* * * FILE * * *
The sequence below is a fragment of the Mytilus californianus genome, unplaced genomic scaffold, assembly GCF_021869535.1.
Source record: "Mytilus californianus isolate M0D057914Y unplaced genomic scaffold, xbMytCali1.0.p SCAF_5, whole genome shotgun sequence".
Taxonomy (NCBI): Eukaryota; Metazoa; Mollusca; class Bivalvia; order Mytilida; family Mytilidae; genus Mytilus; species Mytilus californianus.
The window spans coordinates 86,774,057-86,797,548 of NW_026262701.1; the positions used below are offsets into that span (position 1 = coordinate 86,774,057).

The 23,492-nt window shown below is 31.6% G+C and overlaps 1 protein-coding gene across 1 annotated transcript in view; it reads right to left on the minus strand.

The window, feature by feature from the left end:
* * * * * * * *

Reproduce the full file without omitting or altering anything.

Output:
The sequence below is a fragment of the Mytilus californianus genome, unplaced genomic scaffold, assembly GCF_021869535.1.
Source record: "Mytilus californianus isolate M0D057914Y unplaced genomic scaffold, xbMytCali1.0.p SCAF_5, whole genome shotgun sequence".
Taxonomy (NCBI): Eukaryota; Metazoa; Mollusca; class Bivalvia; order Mytilida; family Mytilidae; genus Mytilus; species Mytilus californianus.
The window spans coordinates 86,774,057-86,797,548 of NW_026262701.1; the positions used below are offsets into that span (position 1 = coordinate 86,774,057).

The 23,492-nt window shown below is 31.6% G+C and overlaps 1 protein-coding gene across 1 annotated transcript in view; it reads right to left on the minus strand.

The window, feature by feature from the left end: